Ukraine War Has Boosted Demand for Missile Defenses, Lockheed Says

Ukraine War Has Boosted Demand for Missile Defenses, Lockheed Says
A RAF Lockheed Martin F-35B fighter jet taxis along a runway after landing at the Royal International Air Tattoo at Fairford, Britain on July 8, 2016. (Peter Nicholls/File Photo/Reuters)

Russia's attack on Ukraine, including regular barrages of rockets, has boosted demand for Lockheed Martin missile defense systems, the No. 1 U.S. weapons maker said on Tuesday.

"We've got demand signals for THAAD and PAC-3 from around the world," Chief Executive Jim Taiclet said after Lockheed reported a drop in quarterly sales and profits. THAAD and PAC-3 refers to the Terminal High Altitude Area Defense (THAAD) missile defense system and the interceptors for Patriot missile systems.

"Especially when you see missiles hitting hospitals and situations like that, and train stations in Ukraine," Taiclet said in explaining the demand, adding that governments were now thinking "that it's worthwhile to have an effective missile defense capacity in your country."

Lockheed said its quarterly revenue fell while quarterly profits dropped 5.7 percent as supply chain woes triggered by the COVID-19 pandemic were compounded by inflation pressure.

The company reaffirmed its full-year revenue outlook of about $66 billion, which is in line with analysts estimates.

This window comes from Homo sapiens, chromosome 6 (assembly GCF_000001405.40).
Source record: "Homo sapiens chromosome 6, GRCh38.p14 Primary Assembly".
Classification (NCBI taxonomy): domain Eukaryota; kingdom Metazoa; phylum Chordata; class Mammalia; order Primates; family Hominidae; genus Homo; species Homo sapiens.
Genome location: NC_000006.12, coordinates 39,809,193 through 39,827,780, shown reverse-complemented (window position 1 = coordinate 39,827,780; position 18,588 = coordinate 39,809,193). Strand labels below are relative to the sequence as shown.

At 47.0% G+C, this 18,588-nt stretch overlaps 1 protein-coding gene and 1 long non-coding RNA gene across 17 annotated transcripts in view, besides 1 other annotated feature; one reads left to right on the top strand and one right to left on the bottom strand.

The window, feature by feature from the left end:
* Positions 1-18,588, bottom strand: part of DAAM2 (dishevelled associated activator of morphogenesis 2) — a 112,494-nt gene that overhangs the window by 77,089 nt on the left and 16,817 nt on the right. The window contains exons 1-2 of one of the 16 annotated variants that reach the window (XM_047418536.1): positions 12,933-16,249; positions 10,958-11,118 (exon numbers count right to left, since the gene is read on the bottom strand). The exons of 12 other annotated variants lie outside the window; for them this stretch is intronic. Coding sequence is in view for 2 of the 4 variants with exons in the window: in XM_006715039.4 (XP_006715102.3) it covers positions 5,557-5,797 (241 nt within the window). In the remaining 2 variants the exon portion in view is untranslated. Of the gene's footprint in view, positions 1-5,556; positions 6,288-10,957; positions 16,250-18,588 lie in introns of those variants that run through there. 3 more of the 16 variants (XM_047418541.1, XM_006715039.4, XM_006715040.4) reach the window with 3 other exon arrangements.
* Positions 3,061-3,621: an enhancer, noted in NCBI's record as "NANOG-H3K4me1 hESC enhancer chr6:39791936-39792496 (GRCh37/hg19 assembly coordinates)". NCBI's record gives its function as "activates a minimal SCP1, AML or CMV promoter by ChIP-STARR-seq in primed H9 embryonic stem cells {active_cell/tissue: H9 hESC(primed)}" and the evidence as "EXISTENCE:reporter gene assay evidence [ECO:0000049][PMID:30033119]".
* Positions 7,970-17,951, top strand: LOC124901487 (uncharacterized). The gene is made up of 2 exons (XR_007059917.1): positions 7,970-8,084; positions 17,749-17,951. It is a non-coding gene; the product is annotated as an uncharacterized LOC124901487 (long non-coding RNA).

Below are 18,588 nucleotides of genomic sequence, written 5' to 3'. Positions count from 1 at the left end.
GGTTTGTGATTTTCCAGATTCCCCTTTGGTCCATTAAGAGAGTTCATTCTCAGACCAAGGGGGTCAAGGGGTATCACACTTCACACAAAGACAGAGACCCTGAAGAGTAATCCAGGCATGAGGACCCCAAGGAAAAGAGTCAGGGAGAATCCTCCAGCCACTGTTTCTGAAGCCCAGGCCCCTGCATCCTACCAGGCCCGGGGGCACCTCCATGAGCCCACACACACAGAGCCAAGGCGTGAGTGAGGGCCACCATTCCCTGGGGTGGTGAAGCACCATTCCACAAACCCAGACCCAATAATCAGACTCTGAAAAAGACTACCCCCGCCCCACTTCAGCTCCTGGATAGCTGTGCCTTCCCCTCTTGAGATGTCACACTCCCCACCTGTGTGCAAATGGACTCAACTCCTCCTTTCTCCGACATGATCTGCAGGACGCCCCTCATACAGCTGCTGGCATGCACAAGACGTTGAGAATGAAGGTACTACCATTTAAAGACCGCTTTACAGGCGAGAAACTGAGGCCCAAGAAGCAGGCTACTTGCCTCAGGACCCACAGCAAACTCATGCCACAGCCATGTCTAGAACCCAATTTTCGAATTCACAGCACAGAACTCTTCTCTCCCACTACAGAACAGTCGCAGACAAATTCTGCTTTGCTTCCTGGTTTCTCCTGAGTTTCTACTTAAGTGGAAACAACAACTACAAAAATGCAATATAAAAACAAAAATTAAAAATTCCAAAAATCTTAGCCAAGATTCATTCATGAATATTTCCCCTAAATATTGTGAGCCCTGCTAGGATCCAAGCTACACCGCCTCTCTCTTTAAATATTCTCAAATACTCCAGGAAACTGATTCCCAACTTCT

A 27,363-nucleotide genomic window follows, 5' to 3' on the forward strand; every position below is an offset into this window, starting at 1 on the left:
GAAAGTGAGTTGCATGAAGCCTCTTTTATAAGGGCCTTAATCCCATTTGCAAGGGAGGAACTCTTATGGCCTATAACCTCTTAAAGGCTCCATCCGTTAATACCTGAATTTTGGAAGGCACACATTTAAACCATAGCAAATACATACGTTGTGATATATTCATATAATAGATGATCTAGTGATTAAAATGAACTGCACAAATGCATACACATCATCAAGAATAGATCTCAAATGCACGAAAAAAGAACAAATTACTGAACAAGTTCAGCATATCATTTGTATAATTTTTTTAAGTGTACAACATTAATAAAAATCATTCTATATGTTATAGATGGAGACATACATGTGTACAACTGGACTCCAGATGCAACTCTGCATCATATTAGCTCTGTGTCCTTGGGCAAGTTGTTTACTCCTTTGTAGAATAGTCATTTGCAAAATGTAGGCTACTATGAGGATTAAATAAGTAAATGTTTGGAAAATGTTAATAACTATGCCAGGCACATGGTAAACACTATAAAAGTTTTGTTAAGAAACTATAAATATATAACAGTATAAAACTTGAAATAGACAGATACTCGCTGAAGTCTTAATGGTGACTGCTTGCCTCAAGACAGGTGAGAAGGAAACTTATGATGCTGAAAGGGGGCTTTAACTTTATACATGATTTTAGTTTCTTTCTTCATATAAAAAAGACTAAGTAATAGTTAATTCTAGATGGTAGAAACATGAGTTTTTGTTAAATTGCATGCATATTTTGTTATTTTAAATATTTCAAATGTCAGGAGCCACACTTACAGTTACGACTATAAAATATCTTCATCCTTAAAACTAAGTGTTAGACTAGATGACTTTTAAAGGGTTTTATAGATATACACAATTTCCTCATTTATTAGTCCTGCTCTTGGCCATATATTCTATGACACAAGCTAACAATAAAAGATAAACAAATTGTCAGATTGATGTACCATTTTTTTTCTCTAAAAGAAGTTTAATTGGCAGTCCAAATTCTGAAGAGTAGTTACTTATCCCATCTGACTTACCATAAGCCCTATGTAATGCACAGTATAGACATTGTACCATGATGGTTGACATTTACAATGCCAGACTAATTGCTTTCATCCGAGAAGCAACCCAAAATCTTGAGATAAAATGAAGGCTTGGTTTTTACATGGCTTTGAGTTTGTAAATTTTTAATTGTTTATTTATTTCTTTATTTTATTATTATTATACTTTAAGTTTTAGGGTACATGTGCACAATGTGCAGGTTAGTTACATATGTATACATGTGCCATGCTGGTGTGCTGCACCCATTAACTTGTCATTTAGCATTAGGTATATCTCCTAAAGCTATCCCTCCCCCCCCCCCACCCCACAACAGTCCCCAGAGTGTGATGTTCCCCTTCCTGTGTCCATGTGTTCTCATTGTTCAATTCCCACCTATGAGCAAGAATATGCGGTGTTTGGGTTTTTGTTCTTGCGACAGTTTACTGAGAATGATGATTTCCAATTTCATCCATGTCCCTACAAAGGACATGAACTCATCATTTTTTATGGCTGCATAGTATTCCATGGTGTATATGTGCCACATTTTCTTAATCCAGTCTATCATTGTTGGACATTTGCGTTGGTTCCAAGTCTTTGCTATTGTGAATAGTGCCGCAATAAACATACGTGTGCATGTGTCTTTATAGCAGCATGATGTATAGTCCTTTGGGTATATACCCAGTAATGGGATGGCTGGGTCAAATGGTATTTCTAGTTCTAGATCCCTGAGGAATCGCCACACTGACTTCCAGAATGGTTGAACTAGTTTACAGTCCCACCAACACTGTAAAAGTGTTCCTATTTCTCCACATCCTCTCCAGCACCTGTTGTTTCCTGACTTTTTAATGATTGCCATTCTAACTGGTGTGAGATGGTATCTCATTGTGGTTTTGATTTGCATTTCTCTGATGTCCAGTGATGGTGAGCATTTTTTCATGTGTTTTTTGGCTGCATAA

U.S. President Joe Biden's record peacetime national defense budget request of $813 billion was unveiled in March as Russia's invasion of Ukraine has spurred demand for more military spending globally.

The pandemic crippled many aerospace companies' ability to procure as well as supply parts needed to produce products, creating shortages, reducing inventories and hammering profits amid a period of rising inflation. Lockheed's dual-use suppliers that cater to both commercial aviation and defense markets have also been impacted. Taiclet said inflation had hurt the company's performance.

"The result should bring a focus to defense supply chain concerns, which may be evident elsewhere this quarter as well, though there did not seem to be major issues. In addition, management did not change 2022 guidance and with defense budget support and the war in Ukraine" raising defense spending appetites, temporary challenges could be limited, JP Morgan analyst Seth Seifman said in a note.

Shares in Lockheed were down $5.33, or 1.1 percent, at $462.21 at midday.

Lockheed's Aeronautics unit, its biggest, which makes F-35 fighter jets saw its revenue rise 2 percent compared to the same quarter a year ago, but profits fell by 2 percent to $697 million.

Lockheed reported 26 F-35 jet deliveries in the quarter compared with 17 a year earlier. Taiclet said Lockheed was working to increase F-35 sales for 2023.

Net earnings fell to $1.73 billion, or $6.44 per share, in the first quarter ended March 27 from $1.84 billion, or $6.56 per share, a year earlier.

Net sales fell about 8 percent to $14.96 billion in the quarter.

During the quarter Lockheed abandoned its proposed $4.4 billion purchase of rocket engine maker Aerojet Rocketdyne Holdings Inc after antitrust regulators sued to block the deal.

By Aishwarya Nair and Mike Stone